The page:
I’ve been reflecting on this for a long time. God’s Word can cause us pain if we’re sensitive to it, but that’s not the end of the story for the believer.
“Behold, happy is the man whom God correcteth: therefore despise not thou the chastening of the Almighty: For he maketh sore, and bindeth up: he woundeth, and his hands make whole.” (Job 5:17-18)
Our own words certainly have the power to cause pain, or, to make use of the Biblical language, to make sore and to wound. They don’t have God’s healing power. We could never rightly make the claim that we make sore and bind up, that we wound and our hands make whole. God pricks the hearts of His people and heals the same hearts through salvation. Notice Peter’s use of God’s Word to accomplish this.
“Now when they heard this, they were pricked in their heart, and said unto Peter and to the rest of the apostles, Men and brethren, what shall we do? Then Peter said unto them, Repent, and be baptized every one of you in the name of Jesus Christ for the remission of sins, and ye shall receive the gift of the Holy Ghost. For the promise is unto you, and to your children, and to all that are afar off, even as many as the Lord our God shall call. And with many other words did he testify and exhort, saying, Save yourselves from this untoward generation. Then they that gladly received his word were baptized: and the same day there were added unto them about three thousand souls.” (Acts 2:37-41)
I’ve noticed a disturbing tendency to be very harsh and cutting with extra-Biblical words in writings by Christians who appear to be concerned about the salvation of others or over Bible interpretation. Some of that writing has been distressingly angry, all salt and no grace.
“Let your speech be alway with grace, seasoned with salt, that ye may know how ye ought to answer every man.” (Colossians 4:6)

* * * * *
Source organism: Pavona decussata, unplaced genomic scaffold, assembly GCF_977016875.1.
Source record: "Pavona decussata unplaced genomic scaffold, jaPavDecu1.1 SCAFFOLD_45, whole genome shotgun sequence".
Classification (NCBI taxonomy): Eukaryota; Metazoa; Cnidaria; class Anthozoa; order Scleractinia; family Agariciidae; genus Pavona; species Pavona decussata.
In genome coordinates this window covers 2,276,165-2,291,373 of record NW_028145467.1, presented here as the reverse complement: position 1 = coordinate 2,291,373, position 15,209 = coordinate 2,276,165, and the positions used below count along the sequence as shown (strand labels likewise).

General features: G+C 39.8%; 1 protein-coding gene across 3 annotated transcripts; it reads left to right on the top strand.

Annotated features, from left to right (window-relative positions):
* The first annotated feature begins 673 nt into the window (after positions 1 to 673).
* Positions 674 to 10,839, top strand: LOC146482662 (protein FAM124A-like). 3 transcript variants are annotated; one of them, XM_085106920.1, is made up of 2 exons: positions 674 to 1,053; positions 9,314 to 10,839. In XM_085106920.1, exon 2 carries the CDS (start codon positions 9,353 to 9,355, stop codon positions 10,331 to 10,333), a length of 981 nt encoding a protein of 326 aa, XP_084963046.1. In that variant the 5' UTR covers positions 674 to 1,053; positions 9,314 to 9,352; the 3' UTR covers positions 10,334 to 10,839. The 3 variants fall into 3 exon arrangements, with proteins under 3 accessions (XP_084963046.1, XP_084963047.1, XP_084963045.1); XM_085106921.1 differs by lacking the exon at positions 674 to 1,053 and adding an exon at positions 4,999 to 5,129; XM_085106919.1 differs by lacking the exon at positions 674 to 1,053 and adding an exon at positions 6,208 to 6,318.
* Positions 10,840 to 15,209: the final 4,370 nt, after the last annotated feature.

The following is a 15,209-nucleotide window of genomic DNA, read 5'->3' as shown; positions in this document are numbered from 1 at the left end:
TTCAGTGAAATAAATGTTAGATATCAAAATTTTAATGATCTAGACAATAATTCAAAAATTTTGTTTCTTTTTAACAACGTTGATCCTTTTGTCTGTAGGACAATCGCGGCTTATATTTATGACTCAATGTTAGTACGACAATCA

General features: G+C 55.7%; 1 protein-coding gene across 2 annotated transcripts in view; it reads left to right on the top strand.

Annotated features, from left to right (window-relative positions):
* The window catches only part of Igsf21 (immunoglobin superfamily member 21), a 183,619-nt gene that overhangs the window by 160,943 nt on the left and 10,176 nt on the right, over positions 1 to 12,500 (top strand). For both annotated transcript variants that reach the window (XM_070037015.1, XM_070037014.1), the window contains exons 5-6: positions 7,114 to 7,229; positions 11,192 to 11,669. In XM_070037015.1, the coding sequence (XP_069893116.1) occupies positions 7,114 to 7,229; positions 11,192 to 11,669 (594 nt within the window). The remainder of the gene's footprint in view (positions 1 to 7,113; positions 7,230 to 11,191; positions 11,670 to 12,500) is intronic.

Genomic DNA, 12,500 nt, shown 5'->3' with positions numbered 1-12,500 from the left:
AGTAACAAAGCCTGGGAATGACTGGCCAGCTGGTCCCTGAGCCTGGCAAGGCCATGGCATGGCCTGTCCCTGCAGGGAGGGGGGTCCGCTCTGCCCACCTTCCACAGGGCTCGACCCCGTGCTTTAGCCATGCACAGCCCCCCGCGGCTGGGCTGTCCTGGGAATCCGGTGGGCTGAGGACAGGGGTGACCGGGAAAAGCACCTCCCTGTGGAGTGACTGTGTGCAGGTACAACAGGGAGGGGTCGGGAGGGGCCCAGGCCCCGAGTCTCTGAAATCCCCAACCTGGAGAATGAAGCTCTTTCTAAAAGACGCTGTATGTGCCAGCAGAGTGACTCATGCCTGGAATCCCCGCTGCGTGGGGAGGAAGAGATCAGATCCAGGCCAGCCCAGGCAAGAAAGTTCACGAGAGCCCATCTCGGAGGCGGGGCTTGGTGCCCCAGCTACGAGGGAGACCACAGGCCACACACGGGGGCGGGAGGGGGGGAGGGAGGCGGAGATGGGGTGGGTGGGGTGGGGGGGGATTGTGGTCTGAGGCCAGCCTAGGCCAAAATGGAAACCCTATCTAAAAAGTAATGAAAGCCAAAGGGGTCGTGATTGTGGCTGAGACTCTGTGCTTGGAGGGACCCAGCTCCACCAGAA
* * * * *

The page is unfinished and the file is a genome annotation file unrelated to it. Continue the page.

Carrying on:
I’m not innocent of this. Don’t think I’m pointing the finger; I’m looking in the mirror.
“Be not rash with thy mouth, and let not thine heart be hasty to utter any thing before God: for God is in heaven, and thou upon earth: therefore let thy words be few.” (Ecclesiastes 5:2)
Using harsh language of our own in the name of correction, even if sincere, should be avoided. Our words will wound and not make whole, make sore and not bind up. God’s Word has the power to do what the Christian should want to see accomplished, the saving of souls. Applicable Scriptures can be presented, and even an explanation, without being mean. God doesn’t need our help to convict or straighten out whom he will. His Word is enough. Let Him be harsh, and let us present His words with meekness and self-control.
“Meekness, temperance: against such there is no law.” (Galatians 5:23)
“In meekness instructing those that oppose themselves; if God peradventure will give them repentance to the acknowledging of the truth;” (2 Timothy 2:25)
“To speak evil of no man, to be no brawlers, but gentle, shewing all meekness unto all men.” (Titus 3:2)
“But sanctify the Lord God in your hearts: and be ready always to give an answer to every man that asketh you a reason of the hope that is in you with meekness and fear:” (1 Peter 3:15)
This doesn’t mean that we shouldn’t state unpleasant facts, such as that God predestinated His people to salvation. Such a thing is in the Bible and we can declare it meekly.
“Brethren, if a man be overtaken in a fault, ye which are spiritual, restore such an one in the spirit of meekness; considering thyself, lest thou also be tempted.” (Galatians 6:1)
We can never go wrong in simply telling someone what the Bible says on any given subject, even if it directly applies, and even if it offends. I’d rather someone be offended because of a Bible quote than something I just made up. I’ve been called over-sensitive for taking this stance. I presently believe that the Bible not only supports my position on this matter, but commands it.
“If it be possible, as much as lieth in you, live peaceably with all men.” (Romans 12:18)
Finally, from the Words of Christ while he was on earth in the form of a servant to show us exactly how to behave as servants of God, we read:
“Take my yoke upon you, and learn of me; for I am meek and lowly in heart: and ye shall find rest unto your souls.” (Matthew 11:29)